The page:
A Kanab man suspected of killing 29-year-old Nichole Olsen outside of a Salt Lake City nightclub in November appeared in court Monday, when a judge ruled that there was enough evidence for the murder case to move forward.
Dustin Pedersen was arraigned Monday in 3rd District Court by Judge Richard McKelvie, who “bound over” one charge of first-degree murder, essentially confirming the charge. Pedersen entered a plea of not guilty, and remains out on bail. On Monday, he wore a white button-down shirt and dark pants.
The next hearing in the case will be Sept. 25, when a motion to return Pedersen’s seized iPhone to him will be discussed. The motion states that since the phone is Pedersen’s property, and since the court hasn’t restricted his use of the phone as a condition of his pretrial release, his phone should be returned to him.
Donna Kelly, an attorney for Olsen’s family, said the prosecution plans to oppose the motion. Prosecutors didn’t speak during Monday’s hearing except to schedule the September hearing.
Outside of the courtroom, Jessica Jensen, Olsen’s aunt, said the case proceeding is a “win” for the family.
Brenda Olsen, Nichole Olsen’s mother, said the hearing was “just emotional.”
“It’s hard to see [Dustin Pedersen]. It’s hard to see that he’s out,” Brenda Olsen said. “That he’ll get to spend the holidays with his family. I just missed my [my daughter] being there for her birthday,” which was on July 22.
She would’ve been 30, and was the mother of a young son.
“It’s frustrating that he’s out here with his family and my daughter’s gone,” Brenda Olsen continued.
A fight in a parking lot
Nichole Olsen was fatally shot at about 2 a.m. on Nov. 20 after an “altercation” at The Exchange nightclub, according to charging documents.
Matthew Hightower, Olsen’s boyfriend, told The Salt Lake Tribune that he and Nichole, affectionately known as “Nikki,” were at the nightclub with another couple when two men started trying to “pick up on” their girlfriends.
Hightower told the men that Nichole Olsen and the other woman were “already spoken for,” at which point he said the men — one of whom police later identified as Pedersen — became confrontational. Security then escorted the two men out of the club, according to the charging documents.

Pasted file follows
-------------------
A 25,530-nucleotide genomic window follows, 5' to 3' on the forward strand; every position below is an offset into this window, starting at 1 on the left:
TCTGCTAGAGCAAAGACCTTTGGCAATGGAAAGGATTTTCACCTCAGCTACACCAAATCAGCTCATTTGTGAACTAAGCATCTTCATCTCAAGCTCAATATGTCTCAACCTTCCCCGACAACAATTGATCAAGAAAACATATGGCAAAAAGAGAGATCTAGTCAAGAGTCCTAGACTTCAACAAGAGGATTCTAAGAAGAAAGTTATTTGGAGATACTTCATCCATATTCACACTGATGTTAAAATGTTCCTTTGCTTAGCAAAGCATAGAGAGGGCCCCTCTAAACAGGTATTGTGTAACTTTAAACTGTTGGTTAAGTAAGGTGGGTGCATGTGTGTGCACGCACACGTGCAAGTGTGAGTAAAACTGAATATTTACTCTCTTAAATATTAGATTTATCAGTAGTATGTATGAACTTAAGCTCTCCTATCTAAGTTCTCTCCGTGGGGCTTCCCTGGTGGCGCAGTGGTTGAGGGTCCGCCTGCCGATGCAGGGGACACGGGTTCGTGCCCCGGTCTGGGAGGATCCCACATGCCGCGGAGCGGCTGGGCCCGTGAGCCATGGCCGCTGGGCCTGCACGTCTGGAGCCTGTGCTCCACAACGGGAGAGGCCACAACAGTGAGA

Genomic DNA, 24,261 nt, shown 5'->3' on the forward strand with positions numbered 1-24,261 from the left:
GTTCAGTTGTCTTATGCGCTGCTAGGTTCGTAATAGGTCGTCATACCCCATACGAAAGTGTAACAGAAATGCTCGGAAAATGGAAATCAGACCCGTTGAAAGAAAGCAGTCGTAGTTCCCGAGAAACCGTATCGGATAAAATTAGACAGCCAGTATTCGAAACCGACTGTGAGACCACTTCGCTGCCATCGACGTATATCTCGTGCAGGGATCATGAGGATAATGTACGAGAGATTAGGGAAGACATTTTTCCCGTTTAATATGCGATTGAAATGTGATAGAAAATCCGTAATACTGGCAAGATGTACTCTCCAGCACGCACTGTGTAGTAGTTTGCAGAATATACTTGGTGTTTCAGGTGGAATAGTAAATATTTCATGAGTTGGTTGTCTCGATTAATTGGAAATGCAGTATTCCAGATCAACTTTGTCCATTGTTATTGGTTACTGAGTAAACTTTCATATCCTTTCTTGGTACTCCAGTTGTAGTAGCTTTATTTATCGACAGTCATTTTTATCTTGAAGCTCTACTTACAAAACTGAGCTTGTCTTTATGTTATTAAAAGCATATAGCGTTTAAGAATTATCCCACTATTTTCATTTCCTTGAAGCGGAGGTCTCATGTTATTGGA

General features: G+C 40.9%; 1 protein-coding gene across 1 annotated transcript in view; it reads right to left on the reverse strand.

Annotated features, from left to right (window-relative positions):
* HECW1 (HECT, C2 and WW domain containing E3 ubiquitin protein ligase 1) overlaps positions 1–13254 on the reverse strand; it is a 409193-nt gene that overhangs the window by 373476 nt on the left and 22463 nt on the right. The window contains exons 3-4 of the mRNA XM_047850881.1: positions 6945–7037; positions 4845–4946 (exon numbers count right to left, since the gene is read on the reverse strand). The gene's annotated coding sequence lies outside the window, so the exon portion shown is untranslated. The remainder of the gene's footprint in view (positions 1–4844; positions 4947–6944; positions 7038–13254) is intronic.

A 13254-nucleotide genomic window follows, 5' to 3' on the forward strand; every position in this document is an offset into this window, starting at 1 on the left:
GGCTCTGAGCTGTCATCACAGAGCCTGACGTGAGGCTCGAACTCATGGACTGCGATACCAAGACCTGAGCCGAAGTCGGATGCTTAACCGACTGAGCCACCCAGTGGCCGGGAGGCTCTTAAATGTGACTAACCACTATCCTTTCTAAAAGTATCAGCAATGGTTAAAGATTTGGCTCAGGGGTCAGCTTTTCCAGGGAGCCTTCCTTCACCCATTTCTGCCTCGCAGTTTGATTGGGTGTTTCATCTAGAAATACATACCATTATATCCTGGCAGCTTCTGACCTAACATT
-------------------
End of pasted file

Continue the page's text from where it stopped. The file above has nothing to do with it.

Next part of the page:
Nichole Olsen’s group later left and went to a parking lot near 300 S. West Temple for an “after-party,” where a BMW pulled up and parked directly in front of the Olsen group’s vehicle.
At that point, a man that police have said was Pedersen exited the driver’s side of the car and confronted Hightower, saying “you are the people from the club,” according to a police report. A fight between Hightower and a passenger in the BMW ensued.
A witness in Olsen’s group said Nichole Olsen and Pedersen were standing by the BMW when a single shot was heard, and Olsen walked over to a friend and said she had been shot. The witness then saw Pedersen tuck something into his waistband. The two men left the scene in the BMW, according to the charging document.
As the BMW left the parking lot, another witness used a cellphone to film it driving away.
When homicide detectives reviewed the footage, they saw the BMW had a dealership license plate and later traced the sale of the car to Murray, where it had recently been sold to Pedersen.
Nichole Olsen’s friends drove her to a hospital, where she died of her injuries.
‘How is granting bail ... serving justice?”
At a Feb. 27 hearing, Salt Lake City police detective Nathan Wiley said Pedersen and his friend rushed to their hotel after the shooting, quickly packed up their belongings and drove south.
They stopped for a few hours at a hotel in Nephi, where Pedersen learned the shooting was fatal, the detective said, before continuing their drive home to Kanab.
The following morning, Pedersen turned himself in to the Kane County Sheriff’s Office, where he told detective Dathan Chamberlain he had fired the gun to “scare some people who were fighting and a female was hit by the bullet,” according to the charging document.
Salt Lake City investigators drove to Kanab to take custody of Pedersen and served a warrant on his vehicle, where they found the .22-caliber handgun they say was used in the shooting.
Pedersen was released on $100,000 bail in February after McKelvie received letters of support from 43 different character witnesses, including powerful people in Pedersen’s southern Utah community.
One was from Washington County Commissioner Gil Almquist, who wrote that he had once worked with Pedersen and praised his “intellect, humanity and hard work.” Another, from Kane County Commissioner Celeste Meyeres, lauded Pedersen as someone who gave back to the community, was giving, kind and even-keel[ed].”
Before McKelvie made his decision, Salt Lake County prosecutor Blithe Cravens argued Pedersen posed a flight risk and was a danger to the community. The decision left Olsen’s family reeling.
“How is granting bail to someone accused of murder serving justice to [Nichole’s son]? How can we give a voice to Nichole, the actual victim in this case?” Olsen’s aunt told The Tribune at the time.
A tentative trial date was not set Monday.
— Tribune staff writer Mark Eddington contributed to this story.